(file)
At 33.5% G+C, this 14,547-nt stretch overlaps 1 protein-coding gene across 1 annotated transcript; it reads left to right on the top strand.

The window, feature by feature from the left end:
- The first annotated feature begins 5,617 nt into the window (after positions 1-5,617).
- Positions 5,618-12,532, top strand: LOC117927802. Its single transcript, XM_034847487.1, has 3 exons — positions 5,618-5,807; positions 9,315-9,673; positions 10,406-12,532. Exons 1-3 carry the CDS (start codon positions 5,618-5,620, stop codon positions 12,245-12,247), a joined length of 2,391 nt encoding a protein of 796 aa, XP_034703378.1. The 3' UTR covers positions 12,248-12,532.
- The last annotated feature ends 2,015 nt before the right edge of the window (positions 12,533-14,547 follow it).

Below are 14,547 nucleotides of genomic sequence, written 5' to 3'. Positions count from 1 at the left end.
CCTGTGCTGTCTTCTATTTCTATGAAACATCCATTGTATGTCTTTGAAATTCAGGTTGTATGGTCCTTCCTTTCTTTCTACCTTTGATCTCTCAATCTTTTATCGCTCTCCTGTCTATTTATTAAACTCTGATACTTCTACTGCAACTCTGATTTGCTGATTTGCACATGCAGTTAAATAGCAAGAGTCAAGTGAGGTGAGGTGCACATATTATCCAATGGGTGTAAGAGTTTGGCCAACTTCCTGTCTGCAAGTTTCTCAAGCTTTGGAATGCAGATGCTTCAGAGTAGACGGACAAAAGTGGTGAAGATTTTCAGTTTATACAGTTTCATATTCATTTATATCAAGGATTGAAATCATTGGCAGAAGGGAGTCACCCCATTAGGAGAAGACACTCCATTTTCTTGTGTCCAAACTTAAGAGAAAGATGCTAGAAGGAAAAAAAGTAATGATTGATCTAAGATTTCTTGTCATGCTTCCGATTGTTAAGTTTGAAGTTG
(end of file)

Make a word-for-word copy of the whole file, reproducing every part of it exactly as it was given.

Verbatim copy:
At 33.5% G+C, this 14,547-nt stretch overlaps 1 protein-coding gene across 1 annotated transcript; it reads left to right on the top strand.

The window, feature by feature from the left end:
- The first annotated feature begins 5,617 nt into the window (after positions 1-5,617).
- Positions 5,618-12,532, top strand: LOC117927802. Its single transcript, XM_034847487.1, has 3 exons — positions 5,618-5,807; positions 9,315-9,673; positions 10,406-12,532. Exons 1-3 carry the CDS (start codon positions 5,618-5,620, stop codon positions 12,245-12,247), a joined length of 2,391 nt encoding a protein of 796 aa, XP_034703378.1. The 3' UTR covers positions 12,248-12,532.
- The last annotated feature ends 2,015 nt before the right edge of the window (positions 12,533-14,547 follow it).

Below are 14,547 nucleotides of genomic sequence, written 5' to 3'. Positions count from 1 at the left end.
CCTGTGCTGTCTTCTATTTCTATGAAACATCCATTGTATGTCTTTGAAATTCAGGTTGTATGGTCCTTCCTTTCTTTCTACCTTTGATCTCTCAATCTTTTATCGCTCTCCTGTCTATTTATTAAACTCTGATACTTCTACTGCAACTCTGATTTGCTGATTTGCACATGCAGTTAAATAGCAAGAGTCAAGTGAGGTGAGGTGCACATATTATCCAATGGGTGTAAGAGTTTGGCCAACTTCCTGTCTGCAAGTTTCTCAAGCTTTGGAATGCAGATGCTTCAGAGTAGACGGACAAAAGTGGTGAAGATTTTCAGTTTATACAGTTTCATATTCATTTATATCAAGGATTGAAATCATTGGCAGAAGGGAGTCACCCCATTAGGAGAAGACACTCCATTTTCTTGTGTCCAAACTTAAGAGAAAGATGCTAGAAGGAAAAAAAGTAATGATTGATCTAAGATTTCTTGTCATGCTTCCGATTGTTAAGTTTGAAGTTG